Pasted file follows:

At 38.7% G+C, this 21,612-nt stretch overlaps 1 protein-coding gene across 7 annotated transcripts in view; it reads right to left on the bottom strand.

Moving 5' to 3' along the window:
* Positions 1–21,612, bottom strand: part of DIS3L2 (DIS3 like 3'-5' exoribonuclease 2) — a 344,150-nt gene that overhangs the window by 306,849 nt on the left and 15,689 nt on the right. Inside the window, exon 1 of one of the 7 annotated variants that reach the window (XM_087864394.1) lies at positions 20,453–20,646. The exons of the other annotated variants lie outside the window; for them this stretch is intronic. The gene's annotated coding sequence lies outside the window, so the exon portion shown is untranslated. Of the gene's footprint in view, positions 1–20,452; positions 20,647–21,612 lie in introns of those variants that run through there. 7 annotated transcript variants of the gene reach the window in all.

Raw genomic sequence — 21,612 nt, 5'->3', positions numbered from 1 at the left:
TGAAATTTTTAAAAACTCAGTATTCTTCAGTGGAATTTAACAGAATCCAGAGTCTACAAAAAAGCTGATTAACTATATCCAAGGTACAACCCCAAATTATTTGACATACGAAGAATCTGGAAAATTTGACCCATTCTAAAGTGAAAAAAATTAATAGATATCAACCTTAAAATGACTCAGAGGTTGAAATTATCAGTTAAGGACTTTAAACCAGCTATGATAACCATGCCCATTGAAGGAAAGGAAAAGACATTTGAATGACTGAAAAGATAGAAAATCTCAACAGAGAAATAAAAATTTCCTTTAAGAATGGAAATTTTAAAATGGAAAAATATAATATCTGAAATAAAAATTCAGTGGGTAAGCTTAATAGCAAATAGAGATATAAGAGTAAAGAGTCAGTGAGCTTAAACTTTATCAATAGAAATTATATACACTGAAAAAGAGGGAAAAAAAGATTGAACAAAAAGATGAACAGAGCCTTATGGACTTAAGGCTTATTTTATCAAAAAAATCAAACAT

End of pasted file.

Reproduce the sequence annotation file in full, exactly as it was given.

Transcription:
At 38.7% G+C, this 21,612-nt stretch overlaps 1 protein-coding gene across 7 annotated transcripts in view; it reads right to left on the bottom strand.

Moving 5' to 3' along the window:
* Positions 1–21,612, bottom strand: part of DIS3L2 (DIS3 like 3'-5' exoribonuclease 2) — a 344,150-nt gene that overhangs the window by 306,849 nt on the left and 15,689 nt on the right. Inside the window, exon 1 of one of the 7 annotated variants that reach the window (XM_087864394.1) lies at positions 20,453–20,646. The exons of the other annotated variants lie outside the window; for them this stretch is intronic. The gene's annotated coding sequence lies outside the window, so the exon portion shown is untranslated. Of the gene's footprint in view, positions 1–20,452; positions 20,647–21,612 lie in introns of those variants that run through there. 7 annotated transcript variants of the gene reach the window in all.

Raw genomic sequence — 21,612 nt, 5'->3', positions numbered from 1 at the left:
TGAAATTTTTAAAAACTCAGTATTCTTCAGTGGAATTTAACAGAATCCAGAGTCTACAAAAAAGCTGATTAACTATATCCAAGGTACAACCCCAAATTATTTGACATACGAAGAATCTGGAAAATTTGACCCATTCTAAAGTGAAAAAAATTAATAGATATCAACCTTAAAATGACTCAGAGGTTGAAATTATCAGTTAAGGACTTTAAACCAGCTATGATAACCATGCCCATTGAAGGAAAGGAAAAGACATTTGAATGACTGAAAAGATAGAAAATCTCAACAGAGAAATAAAAATTTCCTTTAAGAATGGAAATTTTAAAATGGAAAAATATAATATCTGAAATAAAAATTCAGTGGGTAAGCTTAATAGCAAATAGAGATATAAGAGTAAAGAGTCAGTGAGCTTAAACTTTATCAATAGAAATTATATACACTGAAAAAGAGGGAAAAAAAGATTGAACAAAAAGATGAACAGAGCCTTATGGACTTAAGGCTTATTTTATCAAAAAAATCAAACAT